- Plan what to have for dinner or snacks based on the theme of the game or favorite take-out restaurant.
- Turn off electronics (i.e., cell phones, TVs, computers, etc.). The goal is undivided attention.
- Turn on the answering machine and let the games begin!
Fun Board Games to Consider
- Apples to Apples
- Chinese Checkers
Check out this link to Board Game Ratings to see what others had to say about various board games.
It seems that everywhere we turn, as technology proliferates, there are newer, better, faster, cheaper gadgets that we, as a society, “need.” Just think, a plasma television (which of course is no longer state of the art technology) that cost nearly $10,000 eight years ago, would probably sell for less than $800 today. Cell phones are a great example of a device that even a hand full of years ago, we wouldn’t have thought of providing to our tweens. Now, due to societal acceptance and phone service providers, the age that a child gets his/her first cell phone is dropping steadily. As of January, 2009, in a TweenParent.com poll, parents stated that on average a child should not be given a cell phone until they are 11 years old. Odds are, that age would be lower if parents were asked today, less than a year later!
The use of cell phones by pre-teens clearly offers some very positive benefits in certain circumstances. The most obvious is the ability for the parent and tween to be able to communicate for logistical purposes; as plans change throughout the day, an agreed upon time may change and a quick call/text to each other can make a change easy to facilitate. Also, there’s a certain amount of relief for both the parent and child to know that they can reach out in an emergency; key phone numbers can be preprogrammed and accessible. Also, a quick call home or to your tween just to touch base can offer an added level of comfort for everyone involved.
So, rather than fight the tide of change, for parents who have crossed the bridge to provide their tween with a phone, there are several tips (with input byinternetsafety.com) that can help parents as they create boundaries around cell phone usage:
- Etiquette — don’t overlook phone basics, like manners, personal interaction and good practices regarding answering the phone and sharing information.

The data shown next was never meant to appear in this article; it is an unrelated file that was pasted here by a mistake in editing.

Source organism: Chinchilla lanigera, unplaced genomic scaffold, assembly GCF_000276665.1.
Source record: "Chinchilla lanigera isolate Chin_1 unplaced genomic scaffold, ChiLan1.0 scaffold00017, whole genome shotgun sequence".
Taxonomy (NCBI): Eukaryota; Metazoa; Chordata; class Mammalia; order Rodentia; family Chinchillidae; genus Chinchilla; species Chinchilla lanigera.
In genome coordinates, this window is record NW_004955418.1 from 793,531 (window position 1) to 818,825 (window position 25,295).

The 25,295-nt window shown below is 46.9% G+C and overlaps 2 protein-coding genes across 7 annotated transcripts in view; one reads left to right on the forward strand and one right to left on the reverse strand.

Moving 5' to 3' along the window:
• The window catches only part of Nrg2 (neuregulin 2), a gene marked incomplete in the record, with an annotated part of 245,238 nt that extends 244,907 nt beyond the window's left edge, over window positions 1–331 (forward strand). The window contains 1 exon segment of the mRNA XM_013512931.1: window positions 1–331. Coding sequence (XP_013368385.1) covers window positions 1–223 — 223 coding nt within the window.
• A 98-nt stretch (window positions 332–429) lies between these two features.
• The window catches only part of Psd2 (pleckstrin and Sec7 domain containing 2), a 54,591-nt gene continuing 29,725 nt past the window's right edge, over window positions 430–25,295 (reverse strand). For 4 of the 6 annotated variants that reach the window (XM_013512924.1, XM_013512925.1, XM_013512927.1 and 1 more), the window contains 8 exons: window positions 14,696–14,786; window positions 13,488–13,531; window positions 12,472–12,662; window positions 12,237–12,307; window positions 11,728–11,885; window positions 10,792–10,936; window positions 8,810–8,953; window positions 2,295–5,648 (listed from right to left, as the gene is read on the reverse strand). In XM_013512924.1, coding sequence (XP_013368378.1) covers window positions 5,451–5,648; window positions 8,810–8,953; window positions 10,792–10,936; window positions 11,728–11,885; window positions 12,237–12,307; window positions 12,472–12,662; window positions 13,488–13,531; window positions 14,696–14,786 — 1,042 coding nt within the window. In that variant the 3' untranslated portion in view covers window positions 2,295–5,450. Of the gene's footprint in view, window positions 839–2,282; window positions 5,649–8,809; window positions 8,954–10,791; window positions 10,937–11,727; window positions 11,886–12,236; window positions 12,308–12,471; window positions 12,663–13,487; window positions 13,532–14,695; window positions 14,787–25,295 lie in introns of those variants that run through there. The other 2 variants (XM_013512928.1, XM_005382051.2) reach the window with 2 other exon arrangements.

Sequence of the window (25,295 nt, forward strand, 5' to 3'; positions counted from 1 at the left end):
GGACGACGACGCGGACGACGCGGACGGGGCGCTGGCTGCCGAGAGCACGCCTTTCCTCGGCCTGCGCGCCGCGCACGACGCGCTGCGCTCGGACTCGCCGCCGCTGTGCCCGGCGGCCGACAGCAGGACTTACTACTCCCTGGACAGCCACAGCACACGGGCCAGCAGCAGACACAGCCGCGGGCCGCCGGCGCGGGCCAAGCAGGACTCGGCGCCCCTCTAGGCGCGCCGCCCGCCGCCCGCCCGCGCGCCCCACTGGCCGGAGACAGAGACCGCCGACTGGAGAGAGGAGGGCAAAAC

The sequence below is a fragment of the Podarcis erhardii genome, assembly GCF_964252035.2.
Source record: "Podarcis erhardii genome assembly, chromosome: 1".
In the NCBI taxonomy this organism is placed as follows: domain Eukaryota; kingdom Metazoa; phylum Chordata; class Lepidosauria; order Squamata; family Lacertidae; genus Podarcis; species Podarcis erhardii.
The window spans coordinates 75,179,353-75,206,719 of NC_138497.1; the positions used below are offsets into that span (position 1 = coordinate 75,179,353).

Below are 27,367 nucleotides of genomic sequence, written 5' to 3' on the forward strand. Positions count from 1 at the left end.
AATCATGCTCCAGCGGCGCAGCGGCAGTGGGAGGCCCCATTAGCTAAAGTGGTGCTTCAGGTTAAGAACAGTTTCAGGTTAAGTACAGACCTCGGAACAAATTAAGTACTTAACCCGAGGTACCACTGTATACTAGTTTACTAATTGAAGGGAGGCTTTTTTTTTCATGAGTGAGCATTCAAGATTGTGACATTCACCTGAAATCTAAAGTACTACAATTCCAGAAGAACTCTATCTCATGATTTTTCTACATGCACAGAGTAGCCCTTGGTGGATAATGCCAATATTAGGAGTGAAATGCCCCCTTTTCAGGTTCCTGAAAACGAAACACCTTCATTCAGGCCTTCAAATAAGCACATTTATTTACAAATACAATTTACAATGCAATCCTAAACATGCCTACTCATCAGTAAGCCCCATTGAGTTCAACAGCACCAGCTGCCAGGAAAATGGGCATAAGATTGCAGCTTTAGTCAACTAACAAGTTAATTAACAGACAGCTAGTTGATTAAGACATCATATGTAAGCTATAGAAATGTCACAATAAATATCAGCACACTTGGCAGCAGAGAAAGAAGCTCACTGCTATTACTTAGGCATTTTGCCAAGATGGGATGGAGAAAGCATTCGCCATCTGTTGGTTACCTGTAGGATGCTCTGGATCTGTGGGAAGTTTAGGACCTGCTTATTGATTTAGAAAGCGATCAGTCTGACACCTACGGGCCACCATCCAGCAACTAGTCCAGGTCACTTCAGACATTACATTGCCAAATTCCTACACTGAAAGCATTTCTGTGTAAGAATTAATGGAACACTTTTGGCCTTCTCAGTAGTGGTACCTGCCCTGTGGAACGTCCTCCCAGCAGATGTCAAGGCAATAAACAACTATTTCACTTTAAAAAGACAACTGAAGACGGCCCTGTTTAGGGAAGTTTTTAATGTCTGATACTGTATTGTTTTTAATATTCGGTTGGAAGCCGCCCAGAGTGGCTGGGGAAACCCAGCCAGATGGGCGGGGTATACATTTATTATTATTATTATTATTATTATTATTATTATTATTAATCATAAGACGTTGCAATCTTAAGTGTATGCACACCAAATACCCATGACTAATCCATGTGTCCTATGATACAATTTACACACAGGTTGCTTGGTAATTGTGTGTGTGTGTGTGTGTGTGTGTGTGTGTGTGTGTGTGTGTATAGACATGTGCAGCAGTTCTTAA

- Usage – set boundaries regarding on/off hours and weekday/weekend time limits. Help your tween manage the amount of time spent (including the way to monitor minutes used each month, so overcharges can be avoided).
- “No Phone” Boundaries — ensure that your tween leaves the phone in a public place at night (perhaps in/near a charging area) to avoid middle of the night activity, which can clearly impact much-needed rest. Determine your level of comfort with your tween’s phone use while in family settings, etc.
- Internet Connections — as phones become more and more sophisticated, they’re becoming like mini-computers. Many are now enabled with the ability to connect to the internet. Having internet access on a broad and virtually unmanaged tool like a cell phone carries a whole host of other issues. Explore internet safety rules, in general, that you might apply to a phone that has internet capability.
- Sexting — as out of the range of possibility as it may seem, like sexual education, talks should start younger than you’d think. Since virtually every phone has a camera, the fun of sending images to friends can be very enticing. It’s important to reinforce that once an image is in “cyberspace,” it can take on a life of it’s own. And, the more intriguing (or sexually suggestive) it is, the more it will spread.
- Bullying — like email, texting can have the feel of a degree of anonymity. Yes, the recipient knows who it’s coming from, but written words may not feel as harsh to the sender as spoken words. On top of that, sexually suggestive texts can be too exciting for a pre-teen not to share with others.
- Health — If you have any concern about health (radiation) issues regarding cell phone use, encourage text messaging as a way of communication, rather than phone calling.
Tweens and teens will be flocking to the theater this weekend to see the movie New Moon. The Twilight Saga books, the movie is based on is the second, have become a national phenomenon making fans of preteen girls to women in their fifties. So, what is all the fuss about? Kristine Gasbarre, author and celebrity editor of LimeLife.com says, “The relationship between Bella and Edward is the epitome of young romance. They ignore all obstacles in their way because their longing for each other is so overpowering.” Add Edward’s masculine strength and his desire to protect Bella and you have the formula for a thrilling romance.